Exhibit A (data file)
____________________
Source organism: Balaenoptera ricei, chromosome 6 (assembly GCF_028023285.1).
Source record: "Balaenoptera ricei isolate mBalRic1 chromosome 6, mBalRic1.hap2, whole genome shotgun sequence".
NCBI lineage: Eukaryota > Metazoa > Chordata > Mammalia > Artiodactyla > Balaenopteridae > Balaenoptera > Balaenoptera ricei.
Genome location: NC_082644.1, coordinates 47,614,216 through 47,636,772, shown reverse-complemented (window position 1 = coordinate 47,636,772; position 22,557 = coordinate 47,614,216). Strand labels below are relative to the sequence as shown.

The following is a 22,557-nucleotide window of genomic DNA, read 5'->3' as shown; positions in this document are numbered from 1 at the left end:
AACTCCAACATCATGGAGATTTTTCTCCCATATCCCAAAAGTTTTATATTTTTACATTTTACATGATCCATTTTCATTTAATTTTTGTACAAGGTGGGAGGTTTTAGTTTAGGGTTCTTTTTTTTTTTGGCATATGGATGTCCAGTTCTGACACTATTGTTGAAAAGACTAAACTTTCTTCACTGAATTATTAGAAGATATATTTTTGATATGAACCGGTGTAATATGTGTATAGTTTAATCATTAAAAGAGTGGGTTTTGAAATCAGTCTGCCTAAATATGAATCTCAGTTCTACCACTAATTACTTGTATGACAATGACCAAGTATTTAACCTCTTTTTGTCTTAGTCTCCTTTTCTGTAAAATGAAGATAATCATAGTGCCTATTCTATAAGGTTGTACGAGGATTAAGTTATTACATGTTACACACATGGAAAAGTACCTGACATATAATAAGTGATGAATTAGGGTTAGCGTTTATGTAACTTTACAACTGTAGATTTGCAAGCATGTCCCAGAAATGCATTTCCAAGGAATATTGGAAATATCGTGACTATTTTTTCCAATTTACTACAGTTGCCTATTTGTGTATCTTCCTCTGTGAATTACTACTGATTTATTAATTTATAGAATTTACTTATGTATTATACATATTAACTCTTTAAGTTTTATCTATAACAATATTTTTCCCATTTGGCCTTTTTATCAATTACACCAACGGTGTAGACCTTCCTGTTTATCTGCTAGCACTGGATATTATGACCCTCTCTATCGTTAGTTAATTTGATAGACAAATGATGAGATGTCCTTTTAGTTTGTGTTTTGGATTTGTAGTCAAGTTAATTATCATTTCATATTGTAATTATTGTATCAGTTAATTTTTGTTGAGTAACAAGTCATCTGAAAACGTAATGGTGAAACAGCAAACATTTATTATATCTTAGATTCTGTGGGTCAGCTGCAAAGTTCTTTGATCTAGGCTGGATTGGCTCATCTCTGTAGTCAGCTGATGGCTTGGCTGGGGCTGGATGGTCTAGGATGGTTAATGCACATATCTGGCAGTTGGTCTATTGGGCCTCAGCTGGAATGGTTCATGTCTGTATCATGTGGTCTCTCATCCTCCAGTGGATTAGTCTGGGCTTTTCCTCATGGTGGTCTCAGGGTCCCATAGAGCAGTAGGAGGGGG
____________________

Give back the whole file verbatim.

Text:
Source organism: Balaenoptera ricei, chromosome 6 (assembly GCF_028023285.1).
Source record: "Balaenoptera ricei isolate mBalRic1 chromosome 6, mBalRic1.hap2, whole genome shotgun sequence".
NCBI lineage: Eukaryota > Metazoa > Chordata > Mammalia > Artiodactyla > Balaenopteridae > Balaenoptera > Balaenoptera ricei.
Genome location: NC_082644.1, coordinates 47,614,216 through 47,636,772, shown reverse-complemented (window position 1 = coordinate 47,636,772; position 22,557 = coordinate 47,614,216). Strand labels below are relative to the sequence as shown.

The following is a 22,557-nucleotide window of genomic DNA, read 5'->3' as shown; positions in this document are numbered from 1 at the left end:
AACTCCAACATCATGGAGATTTTTCTCCCATATCCCAAAAGTTTTATATTTTTACATTTTACATGATCCATTTTCATTTAATTTTTGTACAAGGTGGGAGGTTTTAGTTTAGGGTTCTTTTTTTTTTTGGCATATGGATGTCCAGTTCTGACACTATTGTTGAAAAGACTAAACTTTCTTCACTGAATTATTAGAAGATATATTTTTGATATGAACCGGTGTAATATGTGTATAGTTTAATCATTAAAAGAGTGGGTTTTGAAATCAGTCTGCCTAAATATGAATCTCAGTTCTACCACTAATTACTTGTATGACAATGACCAAGTATTTAACCTCTTTTTGTCTTAGTCTCCTTTTCTGTAAAATGAAGATAATCATAGTGCCTATTCTATAAGGTTGTACGAGGATTAAGTTATTACATGTTACACACATGGAAAAGTACCTGACATATAATAAGTGATGAATTAGGGTTAGCGTTTATGTAACTTTACAACTGTAGATTTGCAAGCATGTCCCAGAAATGCATTTCCAAGGAATATTGGAAATATCGTGACTATTTTTTCCAATTTACTACAGTTGCCTATTTGTGTATCTTCCTCTGTGAATTACTACTGATTTATTAATTTATAGAATTTACTTATGTATTATACATATTAACTCTTTAAGTTTTATCTATAACAATATTTTTCCCATTTGGCCTTTTTATCAATTACACCAACGGTGTAGACCTTCCTGTTTATCTGCTAGCACTGGATATTATGACCCTCTCTATCGTTAGTTAATTTGATAGACAAATGATGAGATGTCCTTTTAGTTTGTGTTTTGGATTTGTAGTCAAGTTAATTATCATTTCATATTGTAATTATTGTATCAGTTAATTTTTGTTGAGTAACAAGTCATCTGAAAACGTAATGGTGAAACAGCAAACATTTATTATATCTTAGATTCTGTGGGTCAGCTGCAAAGTTCTTTGATCTAGGCTGGATTGGCTCATCTCTGTAGTCAGCTGATGGCTTGGCTGGGGCTGGATGGTCTAGGATGGTTAATGCACATATCTGGCAGTTGGTCTATTGGGCCTCAGCTGGAATGGTTCATGTCTGTATCATGTGGTCTCTCATCCTCCAGTGGATTAGTCTGGGCTTTTCCTCATGGTGGTCTCAGGGTCCCATAGAGCAGTAGGAGGGGG